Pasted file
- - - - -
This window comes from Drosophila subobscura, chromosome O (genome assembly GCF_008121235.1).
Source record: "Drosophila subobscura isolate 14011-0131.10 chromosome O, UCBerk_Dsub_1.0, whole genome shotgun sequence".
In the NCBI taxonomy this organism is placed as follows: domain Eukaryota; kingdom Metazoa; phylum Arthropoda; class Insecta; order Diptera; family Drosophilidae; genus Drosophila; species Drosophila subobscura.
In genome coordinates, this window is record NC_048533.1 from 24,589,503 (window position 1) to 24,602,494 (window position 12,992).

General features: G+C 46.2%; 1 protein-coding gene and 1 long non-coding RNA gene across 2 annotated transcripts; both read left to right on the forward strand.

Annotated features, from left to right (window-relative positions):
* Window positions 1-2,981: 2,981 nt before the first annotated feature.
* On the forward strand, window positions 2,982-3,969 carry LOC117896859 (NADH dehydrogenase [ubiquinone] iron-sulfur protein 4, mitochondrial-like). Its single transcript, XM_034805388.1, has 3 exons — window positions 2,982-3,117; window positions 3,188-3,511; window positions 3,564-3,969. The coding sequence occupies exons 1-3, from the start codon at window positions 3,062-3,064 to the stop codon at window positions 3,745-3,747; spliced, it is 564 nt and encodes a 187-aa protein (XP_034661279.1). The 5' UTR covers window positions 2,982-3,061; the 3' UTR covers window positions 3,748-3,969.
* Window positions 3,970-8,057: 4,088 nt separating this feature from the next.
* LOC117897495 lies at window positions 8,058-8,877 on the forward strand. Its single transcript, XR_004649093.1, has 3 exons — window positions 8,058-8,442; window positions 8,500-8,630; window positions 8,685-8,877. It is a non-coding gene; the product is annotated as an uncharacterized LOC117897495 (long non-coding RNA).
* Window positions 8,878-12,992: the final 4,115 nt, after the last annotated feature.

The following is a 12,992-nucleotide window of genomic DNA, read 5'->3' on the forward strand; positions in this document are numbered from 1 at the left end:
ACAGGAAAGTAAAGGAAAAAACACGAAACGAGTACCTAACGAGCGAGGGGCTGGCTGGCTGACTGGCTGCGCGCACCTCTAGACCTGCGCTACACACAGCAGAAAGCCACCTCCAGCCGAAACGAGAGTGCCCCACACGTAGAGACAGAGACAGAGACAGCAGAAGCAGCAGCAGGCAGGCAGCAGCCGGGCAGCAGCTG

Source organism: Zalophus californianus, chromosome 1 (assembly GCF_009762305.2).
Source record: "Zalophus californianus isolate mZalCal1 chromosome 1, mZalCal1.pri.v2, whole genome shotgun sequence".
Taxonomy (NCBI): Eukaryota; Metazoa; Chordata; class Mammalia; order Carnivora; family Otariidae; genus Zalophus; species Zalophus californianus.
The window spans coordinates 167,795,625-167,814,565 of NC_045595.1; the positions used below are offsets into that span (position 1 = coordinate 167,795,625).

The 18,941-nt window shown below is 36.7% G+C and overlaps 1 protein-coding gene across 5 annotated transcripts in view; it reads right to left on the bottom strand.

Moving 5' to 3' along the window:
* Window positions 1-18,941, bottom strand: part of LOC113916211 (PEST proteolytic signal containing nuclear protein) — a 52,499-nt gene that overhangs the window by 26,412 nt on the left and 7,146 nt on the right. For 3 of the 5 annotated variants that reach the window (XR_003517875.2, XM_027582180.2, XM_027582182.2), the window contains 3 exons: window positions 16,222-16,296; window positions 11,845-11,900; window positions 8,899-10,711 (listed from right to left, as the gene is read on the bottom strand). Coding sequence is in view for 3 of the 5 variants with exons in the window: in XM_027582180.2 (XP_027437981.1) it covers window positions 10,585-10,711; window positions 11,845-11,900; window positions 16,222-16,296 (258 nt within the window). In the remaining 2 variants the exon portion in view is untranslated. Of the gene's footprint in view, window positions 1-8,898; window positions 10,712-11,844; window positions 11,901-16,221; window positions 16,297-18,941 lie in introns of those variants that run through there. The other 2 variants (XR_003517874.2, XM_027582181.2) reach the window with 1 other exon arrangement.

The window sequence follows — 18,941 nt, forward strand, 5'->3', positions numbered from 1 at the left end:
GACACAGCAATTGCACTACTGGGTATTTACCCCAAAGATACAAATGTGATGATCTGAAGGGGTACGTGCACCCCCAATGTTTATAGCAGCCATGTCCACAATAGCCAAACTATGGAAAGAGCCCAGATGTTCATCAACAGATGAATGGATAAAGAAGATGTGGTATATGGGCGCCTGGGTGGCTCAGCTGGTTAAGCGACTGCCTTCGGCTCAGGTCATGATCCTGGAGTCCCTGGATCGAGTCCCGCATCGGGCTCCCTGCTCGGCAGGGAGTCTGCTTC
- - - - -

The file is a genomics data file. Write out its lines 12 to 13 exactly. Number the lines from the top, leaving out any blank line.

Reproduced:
The following is a 12,992-nucleotide window of genomic DNA, read 5'->3' on the forward strand; positions in this document are numbered from 1 at the left end:
ACAGGAAAGTAAAGGAAAAAACACGAAACGAGTACCTAACGAGCGAGGGGCTGGCTGGCTGACTGGCTGCGCGCACCTCTAGACCTGCGCTACACACAGCAGAAAGCCACCTCCAGCCGAAACGAGAGTGCCCCACACGTAGAGACAGAGACAGAGACAGCAGAAGCAGCAGCAGGCAGGCAGCAGCCGGGCAGCAGCTG